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Palace of Malia
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The palace of Malia is located at  the boundaries of  Heraklion - Lasithi prefectures, 3 km East of the homonym modern city. The palace stands on a hilly rise, south of Mount Selena,  in a short distance from the northern coast.



The geographical area of the palace of Malia shows signs of habitation from the Neolithic humans (6,000 BC) until the end of the prehistoric period (1,100 BC). Habitation in the Neolithic era documented by shells while habitation is continuous from the Bronze Age to the end of the Minoan civilization. Finally, in historical times low significance Roman-Byzantine traces of habitation have been documented. The archaeological findings from the area indicate the existence of two phases of construction of the palace. The first phase started at the beginning of the second millennium (1,900 BC) and completed 200 years after. 50 years later the palace was rebuilt in the same geographical area following the plans of the first building phase. The palace was destructed in 1450 BC due to fire without clarifying whether man or nature were responsible for this disaster.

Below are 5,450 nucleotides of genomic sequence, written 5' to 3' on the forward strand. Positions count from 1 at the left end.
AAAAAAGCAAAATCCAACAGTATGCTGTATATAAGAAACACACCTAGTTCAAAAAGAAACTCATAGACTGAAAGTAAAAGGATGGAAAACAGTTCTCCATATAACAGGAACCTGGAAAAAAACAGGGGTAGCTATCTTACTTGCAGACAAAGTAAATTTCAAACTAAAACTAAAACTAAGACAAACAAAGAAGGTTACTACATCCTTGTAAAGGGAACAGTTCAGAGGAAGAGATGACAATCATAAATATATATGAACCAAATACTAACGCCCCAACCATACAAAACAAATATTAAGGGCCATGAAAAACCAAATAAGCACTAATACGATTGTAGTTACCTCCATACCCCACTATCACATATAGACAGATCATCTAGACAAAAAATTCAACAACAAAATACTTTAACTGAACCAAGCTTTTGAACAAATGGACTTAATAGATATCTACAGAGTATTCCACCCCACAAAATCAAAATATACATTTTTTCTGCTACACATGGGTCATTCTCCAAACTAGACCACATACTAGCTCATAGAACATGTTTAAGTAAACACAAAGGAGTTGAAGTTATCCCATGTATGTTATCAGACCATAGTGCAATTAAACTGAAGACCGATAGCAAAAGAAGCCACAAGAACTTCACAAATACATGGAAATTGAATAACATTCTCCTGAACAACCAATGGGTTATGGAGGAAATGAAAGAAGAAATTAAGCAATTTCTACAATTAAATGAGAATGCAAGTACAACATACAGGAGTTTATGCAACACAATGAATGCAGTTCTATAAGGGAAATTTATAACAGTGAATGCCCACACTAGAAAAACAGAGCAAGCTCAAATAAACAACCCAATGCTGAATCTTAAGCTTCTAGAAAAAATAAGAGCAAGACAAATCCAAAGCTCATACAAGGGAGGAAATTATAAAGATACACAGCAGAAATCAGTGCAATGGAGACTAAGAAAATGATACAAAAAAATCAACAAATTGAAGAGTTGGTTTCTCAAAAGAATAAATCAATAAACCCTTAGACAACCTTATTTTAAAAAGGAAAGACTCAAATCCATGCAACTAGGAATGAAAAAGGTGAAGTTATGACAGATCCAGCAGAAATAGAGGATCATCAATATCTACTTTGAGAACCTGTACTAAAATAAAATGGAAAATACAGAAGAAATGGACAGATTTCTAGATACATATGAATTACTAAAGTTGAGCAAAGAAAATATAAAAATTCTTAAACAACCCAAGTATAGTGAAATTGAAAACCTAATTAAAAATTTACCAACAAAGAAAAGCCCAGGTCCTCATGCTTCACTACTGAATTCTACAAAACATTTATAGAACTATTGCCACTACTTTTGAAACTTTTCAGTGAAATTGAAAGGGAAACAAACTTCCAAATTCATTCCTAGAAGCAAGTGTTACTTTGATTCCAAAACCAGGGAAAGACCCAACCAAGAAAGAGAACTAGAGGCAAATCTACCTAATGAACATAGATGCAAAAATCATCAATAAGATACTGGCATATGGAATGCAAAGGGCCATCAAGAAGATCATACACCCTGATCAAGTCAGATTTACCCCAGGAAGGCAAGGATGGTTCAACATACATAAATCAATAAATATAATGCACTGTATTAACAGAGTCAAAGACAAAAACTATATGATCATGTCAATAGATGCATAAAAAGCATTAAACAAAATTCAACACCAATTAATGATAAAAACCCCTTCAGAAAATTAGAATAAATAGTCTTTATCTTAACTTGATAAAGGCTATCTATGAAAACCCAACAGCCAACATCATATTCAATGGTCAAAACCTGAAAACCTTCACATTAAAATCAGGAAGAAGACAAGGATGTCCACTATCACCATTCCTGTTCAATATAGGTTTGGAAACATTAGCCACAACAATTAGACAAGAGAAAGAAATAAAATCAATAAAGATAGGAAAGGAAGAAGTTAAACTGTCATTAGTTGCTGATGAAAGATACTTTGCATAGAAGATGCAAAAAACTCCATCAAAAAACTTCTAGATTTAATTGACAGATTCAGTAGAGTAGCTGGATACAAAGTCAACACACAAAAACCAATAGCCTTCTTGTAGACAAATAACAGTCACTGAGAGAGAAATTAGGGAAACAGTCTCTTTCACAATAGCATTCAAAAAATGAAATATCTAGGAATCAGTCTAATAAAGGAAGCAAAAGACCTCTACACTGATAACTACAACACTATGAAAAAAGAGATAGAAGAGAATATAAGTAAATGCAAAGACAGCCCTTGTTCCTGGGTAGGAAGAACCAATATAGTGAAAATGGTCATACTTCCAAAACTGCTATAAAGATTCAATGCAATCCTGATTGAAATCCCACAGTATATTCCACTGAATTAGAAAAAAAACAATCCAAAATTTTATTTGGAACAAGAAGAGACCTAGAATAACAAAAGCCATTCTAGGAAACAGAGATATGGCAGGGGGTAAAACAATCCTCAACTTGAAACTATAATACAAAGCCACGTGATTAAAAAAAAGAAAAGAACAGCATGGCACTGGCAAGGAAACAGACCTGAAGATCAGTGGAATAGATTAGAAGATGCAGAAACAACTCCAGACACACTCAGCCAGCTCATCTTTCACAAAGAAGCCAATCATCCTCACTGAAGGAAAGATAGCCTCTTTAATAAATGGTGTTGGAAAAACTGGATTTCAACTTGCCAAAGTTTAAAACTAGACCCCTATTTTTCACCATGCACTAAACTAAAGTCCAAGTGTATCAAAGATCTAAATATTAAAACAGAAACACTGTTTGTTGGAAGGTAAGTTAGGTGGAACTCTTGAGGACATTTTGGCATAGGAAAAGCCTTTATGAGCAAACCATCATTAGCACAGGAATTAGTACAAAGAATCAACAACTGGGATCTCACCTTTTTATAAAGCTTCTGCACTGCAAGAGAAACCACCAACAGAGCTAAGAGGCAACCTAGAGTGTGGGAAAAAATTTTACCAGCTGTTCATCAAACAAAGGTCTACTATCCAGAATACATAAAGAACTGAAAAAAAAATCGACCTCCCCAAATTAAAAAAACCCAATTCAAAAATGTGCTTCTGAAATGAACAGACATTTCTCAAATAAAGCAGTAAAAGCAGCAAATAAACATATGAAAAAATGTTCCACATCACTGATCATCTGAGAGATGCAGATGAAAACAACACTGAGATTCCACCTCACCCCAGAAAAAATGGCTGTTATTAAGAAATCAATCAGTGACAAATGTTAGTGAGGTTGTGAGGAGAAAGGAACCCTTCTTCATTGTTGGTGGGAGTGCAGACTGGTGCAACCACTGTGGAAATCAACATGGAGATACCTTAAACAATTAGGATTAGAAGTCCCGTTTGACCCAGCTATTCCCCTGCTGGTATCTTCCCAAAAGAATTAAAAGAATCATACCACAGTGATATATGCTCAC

This palace of the Minoan civilization was the center of the various settlements that grew in a short distance. The ancient name remains unknown to this day, although it is assumed that in this particular location was the ancient city of Milatos. According to Greek mythology, king of Milatos was Sarpedon, son of Zeus and Europa and brother of the king of Knossos, Minoan.

The first excavation was conducted by Joseph Hatzidakis in the early 20th century, but without revealing  the palace. The excavations were continued by the French Archaeological School who discovered the palace and a large part of the city. The archaeological discoveries of all excavations exposed in museums of Heraklion and Agios Nikolaos and include the famous "Jewel of Bees" found in the ancient cemetery.



The palace of Malia occupies an area of ​​over 7,000 sq.m. and it is the third largest palace of the Minoan Crete. Architecturally, the palace of Malia, although it is similar in structure to the palaces of Knossos and Phaistos, was not as impressive as the other two. It was built with limestone rocks of the region and it was missing frescoes.

The majority of the revealed  site belongs to the neo-palatial complex. In the northwestern part of the site the first building phase can be observed while at the North there is a building constructed after the end of the Minoan civilization.

The palace of Malia is developed around a large central flagstone courtyard with altar.  The main wing of the palace was the western, developed on 2 floors. This wing housed sacred and official venues and extensive warehouses. In the eastern wing jars for liquids were stacked. The southern wing of the palace was developed on 2 floors and it was  characterized by the impressive entrance that  led directly into the main courtyard.

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